Redeeming Santa

Advent activity for December 6:

“It’s St. Nick’s Day! Check your shoes for a surprise and then get ready to watch the Veggie Tales St. Nick video on the way to Lake Havasu.” 

It is, indeed, St. Nick’s Day, which means it’s time for my annual re-post of our family’s stance on Santa. Four years after deciding to go this route, I’m happy to report that we have zero regrets. Navigating conversations with their classmates in kindergarten and first grade was a little tricky for the boys, but we knew things would ease up (and they have) in 2nd and 3rd grades once more kids caught on. 🙂

Here are a couple of St. Nick resources to share with your family in addition to the ones mentioned in the repost:

Saint Nicholas bio from The Resurgence

What’s in the Bible Video Clip: How Did St. Nicholas Become Santa Claus?

All right, I hope this is helpful. Here’s to Friday and to busting out Santa hats and having some fun with our families this weekend.

*kl

 

Redeeming Santa {orginally posted December 20, 2011} 

I wasn’t even going to go here, but a lot of people I’ve run into in person the last few days have asked me to explain our family’s stance on Santa, so here’s the low-down, courtesy of an excellent article Mark Driscoll wrote last year for The Washington Post:

“We tell our kids that he was a real person who did live a long time ago. We also explain how people dress up as Santa and pretend to be him for fun, kind of like how young children like to dress up as pirates, princesses, superheroes, and a host of other people, real and imaginary. We explain how, in addition to the actual story of Santa, a lot of other stories have been added (e.g., flying reindeer, living in the North Pole, delivering presents to every child in one night) so that Santa is a combination of true and make-believe stories.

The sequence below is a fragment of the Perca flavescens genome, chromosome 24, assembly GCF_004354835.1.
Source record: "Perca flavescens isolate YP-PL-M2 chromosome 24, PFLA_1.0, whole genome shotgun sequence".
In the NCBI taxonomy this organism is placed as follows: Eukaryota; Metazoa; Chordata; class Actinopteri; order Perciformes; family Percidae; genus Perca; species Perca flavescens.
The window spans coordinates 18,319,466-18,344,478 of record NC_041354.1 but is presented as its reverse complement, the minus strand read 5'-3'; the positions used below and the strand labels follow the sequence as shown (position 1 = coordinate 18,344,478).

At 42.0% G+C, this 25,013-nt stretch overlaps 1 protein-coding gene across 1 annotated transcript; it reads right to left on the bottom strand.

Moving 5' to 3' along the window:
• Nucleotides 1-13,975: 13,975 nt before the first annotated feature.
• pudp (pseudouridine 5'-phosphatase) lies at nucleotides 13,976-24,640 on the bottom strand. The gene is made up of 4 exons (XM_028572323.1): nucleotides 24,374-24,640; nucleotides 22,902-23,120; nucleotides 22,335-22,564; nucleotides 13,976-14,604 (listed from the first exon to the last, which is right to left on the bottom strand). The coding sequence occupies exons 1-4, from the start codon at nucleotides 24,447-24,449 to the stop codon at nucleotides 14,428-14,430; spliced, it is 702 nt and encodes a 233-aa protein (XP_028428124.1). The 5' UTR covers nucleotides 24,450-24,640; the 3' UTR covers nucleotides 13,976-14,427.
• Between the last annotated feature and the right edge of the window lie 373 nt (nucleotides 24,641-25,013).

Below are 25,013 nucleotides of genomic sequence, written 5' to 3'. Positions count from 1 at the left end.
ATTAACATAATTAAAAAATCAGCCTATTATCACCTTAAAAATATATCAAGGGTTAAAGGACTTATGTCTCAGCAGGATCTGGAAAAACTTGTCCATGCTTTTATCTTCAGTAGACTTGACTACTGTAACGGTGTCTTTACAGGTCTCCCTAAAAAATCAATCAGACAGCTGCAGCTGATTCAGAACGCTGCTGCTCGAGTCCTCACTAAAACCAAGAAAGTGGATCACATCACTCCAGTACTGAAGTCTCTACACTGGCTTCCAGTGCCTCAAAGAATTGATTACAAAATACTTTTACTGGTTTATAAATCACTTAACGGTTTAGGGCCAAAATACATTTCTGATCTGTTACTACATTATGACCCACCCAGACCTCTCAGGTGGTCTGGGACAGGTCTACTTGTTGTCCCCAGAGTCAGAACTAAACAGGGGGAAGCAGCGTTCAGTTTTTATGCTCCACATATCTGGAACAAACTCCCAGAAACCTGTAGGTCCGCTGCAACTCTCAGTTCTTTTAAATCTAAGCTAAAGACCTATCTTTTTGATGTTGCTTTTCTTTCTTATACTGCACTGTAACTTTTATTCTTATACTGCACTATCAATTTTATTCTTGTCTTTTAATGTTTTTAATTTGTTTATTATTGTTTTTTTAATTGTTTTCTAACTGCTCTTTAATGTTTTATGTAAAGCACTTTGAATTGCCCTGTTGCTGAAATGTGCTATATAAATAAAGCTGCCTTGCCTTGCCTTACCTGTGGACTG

We do not, however, demonize Santa. Dressing up, having fun, and using the imagination God gave can be an act of holy worship and is something that, frankly, a lot of adults need to learn from children.

What we are concerned about, though, is lying to our children. We teach them that they can always trust us because we will tell them the truth and not lie to them. Conversely, we ask that they be honest with us and never lie. Since we also teach our children that Jesus is a real person who did perform real miracles, our fear is that if we teach them fanciful, make-believe stories as truth, it could erode confidence in our truthfulness where it really matters. 

So, we distinguish between lies, secrets, surprises, and pretend for our kids. We ask them not to tell lies or keep secrets, but do teach them that some surprises (like gift-giving) and pretending (like dressing up) can be fun and should be encouraged. We tell them the truth and encourage them to have fun watching Christmas shows on television and even sitting on Santa’s lap for a holiday photo if they so desire. For parents of younger children wanting them to learn the real story of Santa Claus the Veggie Tales movie Saint Nicholas is a good choice.

…In sum, Saint Nick was a wonderful man who loved and served Jesus faithfully. So, we gladly include him in our Christmas traditions to remind us of what it looks like for someone to live a life of devotion to Jesus as God. Our kids thank us for being both honest and fun, which we think is what Jesus wants.”

***

I would also add that our kids leave cookies out for us and wake up on Christmas morning to stockings and presents that weren’t under the tree the night before, so the surprise of Christmas morning is just as exciting to them as it is for the kids who think Santa’s been through the house…like the kids at their school who Landon and Evan have been taught to respect and not harrass on the issue. They know that it’s the job of their friends’ parents to talk to them about Santa, not theirs.

For more on this topic, read What We Tell Our Kids About Santa in its entirety, and also try to digest Jen Hatmaker’s helpful marathon post, The Christmas Conundrum.


 

© 2017  Kristen Lunceford